Although death has sealed the lips of the wife to contradict the testimony of the defendant, there is evidence that the money from the sale of crops was used to pay for the $10,000 note and trust deed; that they did maintain separate bank accounts as well as a bank account which was in joint tenancy; that one acquaintance testified that defendant asked her shortly after the property was purchased to ‘come on out and look over the property Mama and I bought * * *.’ Another testified defendant told him ‘the orange grove was community property’ but the other property was not. During the separation, apparently a divorce complaint had been prepared by Mrs. Coffman and served on Mr. Coffman, who went to plaintiff's attorney and complained about the allegations pertaining to the property. According to the attorney's testimony, defendant said that ‘one-half of the property out there where we moved is Mrs. Coffman's * * * but the rest of the property is (mine) that I had before marriage’; that ‘that's our understanding about it’; that he would be willing to ‘pay off her half of it’; that he wrote up some kind of an agreement to this effect and that defendant signed it. Defendant denied these conversations.

Two canceled checks, totaling $3,000, endorsed by defendant and drawn on the joint account and on Mrs. Coffman's separate account, were in evidence as indicating that she may have contributed to the purchase price of the property here in question. However, the court found that they were not directly traceable to it. It then found that defendant had not met the burden of proving the allegations of his cross-complaint as to a claimed oral agreement, and that the deceased had a title which she could and did pass by executing and delivering the grant deed.

Defendant cites such cases as Steinberger v. Steinberger, 60 Cal.App.2d 116, 140 P.2d 31; Huber v. Huber, 27 Cal.2d 784, 167 P.2d 708; in relation to the claimed confidential relationship; and Socol v. King, 36 Cal.2d 342, 223 P.2d 627, which in effect holds that the existence of a resulting trust will be presumed, to the extent that a gift was not intended, in favor of one who has paid the entire purchase price of property which is conveyed to the trust claimant and another as joint tenants. The findings do recite that the entire purchase money used in the purchase of said property was the separate property of Mr. Coffman, and that no sum or amount was ever paid by Mrs. Coffman for said premises, notwithstanding the testimony that the $10,000 payment on the trust deed and note was the result of the joint efforts of the husband and wife and profits from the crops. Such findings would not, however, be conclusive evidence that a resulting trust was, in fact, created.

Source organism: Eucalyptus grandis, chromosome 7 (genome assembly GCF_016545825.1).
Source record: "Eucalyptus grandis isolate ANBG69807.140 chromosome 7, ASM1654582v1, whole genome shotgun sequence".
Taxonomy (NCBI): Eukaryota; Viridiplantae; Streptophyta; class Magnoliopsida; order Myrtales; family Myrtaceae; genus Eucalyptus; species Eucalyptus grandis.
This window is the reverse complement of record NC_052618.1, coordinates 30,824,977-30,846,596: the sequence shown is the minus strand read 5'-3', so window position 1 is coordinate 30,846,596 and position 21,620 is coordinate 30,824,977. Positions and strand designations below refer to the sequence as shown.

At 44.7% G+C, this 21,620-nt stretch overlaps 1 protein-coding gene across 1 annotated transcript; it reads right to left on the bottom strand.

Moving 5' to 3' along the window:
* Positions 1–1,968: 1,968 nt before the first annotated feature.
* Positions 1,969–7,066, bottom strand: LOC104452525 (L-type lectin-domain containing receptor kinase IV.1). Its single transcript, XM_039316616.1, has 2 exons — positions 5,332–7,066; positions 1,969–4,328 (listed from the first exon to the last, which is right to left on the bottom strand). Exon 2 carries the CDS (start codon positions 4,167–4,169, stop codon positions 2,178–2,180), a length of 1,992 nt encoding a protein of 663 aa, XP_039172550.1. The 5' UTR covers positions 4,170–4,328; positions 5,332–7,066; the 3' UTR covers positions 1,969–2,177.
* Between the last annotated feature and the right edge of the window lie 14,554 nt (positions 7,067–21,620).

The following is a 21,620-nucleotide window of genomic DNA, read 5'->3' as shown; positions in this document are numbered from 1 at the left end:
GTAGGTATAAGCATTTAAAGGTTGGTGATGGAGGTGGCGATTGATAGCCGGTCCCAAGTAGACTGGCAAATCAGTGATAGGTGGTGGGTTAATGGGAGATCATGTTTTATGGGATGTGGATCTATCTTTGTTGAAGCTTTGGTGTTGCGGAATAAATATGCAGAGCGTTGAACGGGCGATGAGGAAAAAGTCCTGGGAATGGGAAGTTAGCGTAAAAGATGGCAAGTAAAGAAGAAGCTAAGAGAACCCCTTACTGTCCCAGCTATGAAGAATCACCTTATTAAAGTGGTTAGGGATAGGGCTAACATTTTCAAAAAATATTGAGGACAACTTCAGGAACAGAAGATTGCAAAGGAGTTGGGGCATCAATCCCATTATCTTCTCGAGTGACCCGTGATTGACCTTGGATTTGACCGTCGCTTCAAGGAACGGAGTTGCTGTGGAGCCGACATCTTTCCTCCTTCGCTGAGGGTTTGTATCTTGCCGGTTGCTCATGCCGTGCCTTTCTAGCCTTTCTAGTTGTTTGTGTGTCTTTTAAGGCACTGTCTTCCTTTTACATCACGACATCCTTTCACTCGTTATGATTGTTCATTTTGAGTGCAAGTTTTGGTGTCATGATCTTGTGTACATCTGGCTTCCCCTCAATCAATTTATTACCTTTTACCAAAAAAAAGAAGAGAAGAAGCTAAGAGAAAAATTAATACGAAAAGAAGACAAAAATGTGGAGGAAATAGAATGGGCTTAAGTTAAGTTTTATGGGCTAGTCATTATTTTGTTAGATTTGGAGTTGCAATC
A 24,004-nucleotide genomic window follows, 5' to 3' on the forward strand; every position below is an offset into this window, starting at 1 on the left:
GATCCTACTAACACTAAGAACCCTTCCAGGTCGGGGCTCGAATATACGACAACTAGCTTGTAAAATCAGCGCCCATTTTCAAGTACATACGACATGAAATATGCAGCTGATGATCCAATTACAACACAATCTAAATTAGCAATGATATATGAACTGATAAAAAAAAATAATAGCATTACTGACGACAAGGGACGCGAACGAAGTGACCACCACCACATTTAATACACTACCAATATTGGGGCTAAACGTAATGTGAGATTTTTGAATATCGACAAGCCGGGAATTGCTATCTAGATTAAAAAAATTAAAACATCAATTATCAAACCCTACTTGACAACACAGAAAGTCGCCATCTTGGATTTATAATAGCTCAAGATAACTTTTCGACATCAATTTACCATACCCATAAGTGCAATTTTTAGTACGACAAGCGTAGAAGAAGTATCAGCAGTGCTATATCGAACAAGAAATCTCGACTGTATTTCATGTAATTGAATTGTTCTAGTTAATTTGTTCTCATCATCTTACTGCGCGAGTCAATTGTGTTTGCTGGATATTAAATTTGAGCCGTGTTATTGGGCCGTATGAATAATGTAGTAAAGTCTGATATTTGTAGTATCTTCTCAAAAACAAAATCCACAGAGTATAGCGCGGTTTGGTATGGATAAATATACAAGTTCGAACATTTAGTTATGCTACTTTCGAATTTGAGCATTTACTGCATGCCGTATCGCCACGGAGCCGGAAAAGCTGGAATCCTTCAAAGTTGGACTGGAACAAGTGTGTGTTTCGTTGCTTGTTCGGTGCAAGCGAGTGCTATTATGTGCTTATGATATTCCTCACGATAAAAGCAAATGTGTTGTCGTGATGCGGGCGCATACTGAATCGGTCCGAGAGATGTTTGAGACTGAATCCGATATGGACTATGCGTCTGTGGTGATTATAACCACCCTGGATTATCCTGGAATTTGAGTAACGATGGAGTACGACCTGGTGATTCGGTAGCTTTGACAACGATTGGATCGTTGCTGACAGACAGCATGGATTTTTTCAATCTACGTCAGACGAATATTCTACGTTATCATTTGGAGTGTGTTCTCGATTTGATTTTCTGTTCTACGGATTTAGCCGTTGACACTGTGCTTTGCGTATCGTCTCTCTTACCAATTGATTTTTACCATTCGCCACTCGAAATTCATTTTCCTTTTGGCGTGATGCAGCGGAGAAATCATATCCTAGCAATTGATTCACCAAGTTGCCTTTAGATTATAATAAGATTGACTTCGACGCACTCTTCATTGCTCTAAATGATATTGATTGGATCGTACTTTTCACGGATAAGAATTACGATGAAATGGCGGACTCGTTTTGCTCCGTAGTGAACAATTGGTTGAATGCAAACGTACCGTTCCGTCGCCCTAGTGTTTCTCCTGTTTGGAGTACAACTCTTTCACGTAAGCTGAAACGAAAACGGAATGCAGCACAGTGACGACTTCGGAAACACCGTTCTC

It probably becomes unnecessary to determine whether the property here involved was separate or community property. A community estate and a joint tenancy cannot exist in the same property at the same time, and the fact that property is held by spouses under a joint tenancy deed raises a rebuttable presumption of an intent to hold the property as joint tenants. Sandrini v. Ambrosetti, 111 Cal.App.2d 439, 244 P.2d 742.

It is true that upon a proper showing a resulting trust may be presumed but, as opposed to this presumption are the unconditional terms of the deed, the evidence indicating a gift, and the indication that there had been an executed oral agreement between the parties changing the character of the property. Under these circumstances there must be clear and convincing proof before a resulting trust may be declared. Sherman v. Sandell, 106 Cal. 373, 39 P. 797; 9 Cal.Jur. p. 388 et seq., secs. 235, 236; Tomaier v. Tomaier, 23 Cal.2d 754, 759, 146 P.2d 905; In re Estate of Wahlefeld, 105 Cal.App. 770, 775, 288 P. 870; Williams v. Reich, 123 Cal.App. 128, 10 P.2d 1030; Rogers v. Rogers, 86 Cal.App.2d 817, 195 P.2d 890; In re and Estate of Wilson, 64 Cal.App.2d 123, 148 P.2d 390. Whether the showing is clear and convincing is primarily a question to be determined by the trial court. Hansen v. Bear Film Company, Inc., 28 Cal.2d 154, 173, 168 P.2d 946; Sec. 1856, C.C.P.; Sec. 1056, Civ.Code. The trial court was fully justified in finding that defendant failed to meet this burden.

If a confidential relationship did exist, as contended, the evidence does not conclusively show that the wife did make or violate any claimed agreement pertaining to the manner in which, or period for which, title was to be held by her so as to prevent her from executing the deed in question. Lynch v. Lynch, 22 Cal.App. 653, 135 P. 1101. The ultimate finding of the trial court that no such agreement existed is supported by the evidence and such finding will not be disturbed on appeal. Laherty v. Connell, 64 Cal.App.2d 355, 148 P.2d 895.

Judgment affirmed.

GRIFFIN, Justice.

BARNARD, P. J., and MUSSELL, J., concur.